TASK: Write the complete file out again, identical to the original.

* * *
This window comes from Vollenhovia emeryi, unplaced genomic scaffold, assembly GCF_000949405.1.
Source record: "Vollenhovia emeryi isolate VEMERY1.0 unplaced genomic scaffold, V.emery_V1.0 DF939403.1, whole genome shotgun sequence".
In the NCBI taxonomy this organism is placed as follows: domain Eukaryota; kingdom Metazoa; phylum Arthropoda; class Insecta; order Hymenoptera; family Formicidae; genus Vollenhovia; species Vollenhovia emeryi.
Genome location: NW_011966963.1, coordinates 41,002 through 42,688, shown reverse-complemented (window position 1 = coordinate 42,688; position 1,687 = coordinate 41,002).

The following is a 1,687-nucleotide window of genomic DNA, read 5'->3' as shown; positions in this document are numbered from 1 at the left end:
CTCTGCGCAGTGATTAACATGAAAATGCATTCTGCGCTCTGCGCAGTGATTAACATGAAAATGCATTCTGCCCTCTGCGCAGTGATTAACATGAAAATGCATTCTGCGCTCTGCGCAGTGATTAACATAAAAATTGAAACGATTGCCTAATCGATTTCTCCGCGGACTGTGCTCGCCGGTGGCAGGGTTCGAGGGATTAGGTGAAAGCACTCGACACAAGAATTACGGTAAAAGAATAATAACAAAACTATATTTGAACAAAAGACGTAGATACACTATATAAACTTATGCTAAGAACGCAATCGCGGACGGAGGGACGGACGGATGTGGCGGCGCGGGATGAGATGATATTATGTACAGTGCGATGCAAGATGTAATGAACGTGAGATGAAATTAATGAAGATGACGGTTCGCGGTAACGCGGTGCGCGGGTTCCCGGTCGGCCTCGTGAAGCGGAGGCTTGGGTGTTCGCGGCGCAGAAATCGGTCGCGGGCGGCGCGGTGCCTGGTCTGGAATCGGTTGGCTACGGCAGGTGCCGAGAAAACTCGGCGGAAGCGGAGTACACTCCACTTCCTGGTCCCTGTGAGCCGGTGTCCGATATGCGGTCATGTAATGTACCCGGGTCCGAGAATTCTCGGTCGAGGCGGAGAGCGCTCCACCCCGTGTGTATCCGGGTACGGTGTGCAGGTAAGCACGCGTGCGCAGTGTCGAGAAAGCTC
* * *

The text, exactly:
This window comes from Vollenhovia emeryi, unplaced genomic scaffold, assembly GCF_000949405.1.
Source record: "Vollenhovia emeryi isolate VEMERY1.0 unplaced genomic scaffold, V.emery_V1.0 DF939403.1, whole genome shotgun sequence".
In the NCBI taxonomy this organism is placed as follows: domain Eukaryota; kingdom Metazoa; phylum Arthropoda; class Insecta; order Hymenoptera; family Formicidae; genus Vollenhovia; species Vollenhovia emeryi.
Genome location: NW_011966963.1, coordinates 41,002 through 42,688, shown reverse-complemented (window position 1 = coordinate 42,688; position 1,687 = coordinate 41,002).

The following is a 1,687-nucleotide window of genomic DNA, read 5'->3' as shown; positions in this document are numbered from 1 at the left end:
CTCTGCGCAGTGATTAACATGAAAATGCATTCTGCGCTCTGCGCAGTGATTAACATGAAAATGCATTCTGCCCTCTGCGCAGTGATTAACATGAAAATGCATTCTGCGCTCTGCGCAGTGATTAACATAAAAATTGAAACGATTGCCTAATCGATTTCTCCGCGGACTGTGCTCGCCGGTGGCAGGGTTCGAGGGATTAGGTGAAAGCACTCGACACAAGAATTACGGTAAAAGAATAATAACAAAACTATATTTGAACAAAAGACGTAGATACACTATATAAACTTATGCTAAGAACGCAATCGCGGACGGAGGGACGGACGGATGTGGCGGCGCGGGATGAGATGATATTATGTACAGTGCGATGCAAGATGTAATGAACGTGAGATGAAATTAATGAAGATGACGGTTCGCGGTAACGCGGTGCGCGGGTTCCCGGTCGGCCTCGTGAAGCGGAGGCTTGGGTGTTCGCGGCGCAGAAATCGGTCGCGGGCGGCGCGGTGCCTGGTCTGGAATCGGTTGGCTACGGCAGGTGCCGAGAAAACTCGGCGGAAGCGGAGTACACTCCACTTCCTGGTCCCTGTGAGCCGGTGTCCGATATGCGGTCATGTAATGTACCCGGGTCCGAGAATTCTCGGTCGAGGCGGAGAGCGCTCCACCCCGTGTGTATCCGGGTACGGTGTGCAGGTAAGCACGCGTGCGCAGTGTCGAGAAAGCTC